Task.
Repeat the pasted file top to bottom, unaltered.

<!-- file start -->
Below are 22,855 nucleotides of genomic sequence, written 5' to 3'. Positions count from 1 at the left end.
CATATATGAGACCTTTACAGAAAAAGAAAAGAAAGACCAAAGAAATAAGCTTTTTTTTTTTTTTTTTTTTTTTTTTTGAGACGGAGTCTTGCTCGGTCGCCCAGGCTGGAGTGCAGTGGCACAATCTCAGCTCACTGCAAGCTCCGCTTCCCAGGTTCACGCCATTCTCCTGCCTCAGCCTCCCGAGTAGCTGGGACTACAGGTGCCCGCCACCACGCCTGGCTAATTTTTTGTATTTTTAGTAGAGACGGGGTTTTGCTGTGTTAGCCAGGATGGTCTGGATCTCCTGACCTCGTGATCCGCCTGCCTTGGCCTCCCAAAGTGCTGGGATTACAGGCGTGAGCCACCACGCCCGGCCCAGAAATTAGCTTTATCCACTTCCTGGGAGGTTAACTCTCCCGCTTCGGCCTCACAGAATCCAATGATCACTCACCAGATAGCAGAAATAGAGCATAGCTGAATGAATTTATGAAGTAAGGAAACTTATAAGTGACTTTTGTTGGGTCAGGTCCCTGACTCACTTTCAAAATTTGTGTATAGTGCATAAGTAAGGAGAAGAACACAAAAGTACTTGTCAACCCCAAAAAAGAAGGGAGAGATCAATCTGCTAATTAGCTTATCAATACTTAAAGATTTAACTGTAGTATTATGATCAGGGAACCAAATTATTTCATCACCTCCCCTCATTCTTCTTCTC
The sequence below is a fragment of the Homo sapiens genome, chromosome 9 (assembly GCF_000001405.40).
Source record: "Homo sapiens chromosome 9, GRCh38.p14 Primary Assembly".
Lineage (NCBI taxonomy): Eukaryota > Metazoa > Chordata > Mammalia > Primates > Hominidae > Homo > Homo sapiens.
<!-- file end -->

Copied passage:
Below are 22,855 nucleotides of genomic sequence, written 5' to 3'. Positions count from 1 at the left end.
CATATATGAGACCTTTACAGAAAAAGAAAAGAAAGACCAAAGAAATAAGCTTTTTTTTTTTTTTTTTTTTTTTTTTTGAGACGGAGTCTTGCTCGGTCGCCCAGGCTGGAGTGCAGTGGCACAATCTCAGCTCACTGCAAGCTCCGCTTCCCAGGTTCACGCCATTCTCCTGCCTCAGCCTCCCGAGTAGCTGGGACTACAGGTGCCCGCCACCACGCCTGGCTAATTTTTTGTATTTTTAGTAGAGACGGGGTTTTGCTGTGTTAGCCAGGATGGTCTGGATCTCCTGACCTCGTGATCCGCCTGCCTTGGCCTCCCAAAGTGCTGGGATTACAGGCGTGAGCCACCACGCCCGGCCCAGAAATTAGCTTTATCCACTTCCTGGGAGGTTAACTCTCCCGCTTCGGCCTCACAGAATCCAATGATCACTCACCAGATAGCAGAAATAGAGCATAGCTGAATGAATTTATGAAGTAAGGAAACTTATAAGTGACTTTTGTTGGGTCAGGTCCCTGACTCACTTTCAAAATTTGTGTATAGTGCATAAGTAAGGAGAAGAACACAAAAGTACTTGTCAACCCCAAAAAAGAAGGGAGAGATCAATCTGCTAATTAGCTTATCAATACTTAAAGATTTAACTGTAGTATTATGATCAGGGAACCAAATTATTTCATCACCTCCCCTCATTCTTCTTCTC
The sequence below is a fragment of the Homo sapiens genome, chromosome 9 (assembly GCF_000001405.40).
Source record: "Homo sapiens chromosome 9, GRCh38.p14 Primary Assembly".
Lineage (NCBI taxonomy): Eukaryota > Metazoa > Chordata > Mammalia > Primates > Hominidae > Homo > Homo sapiens.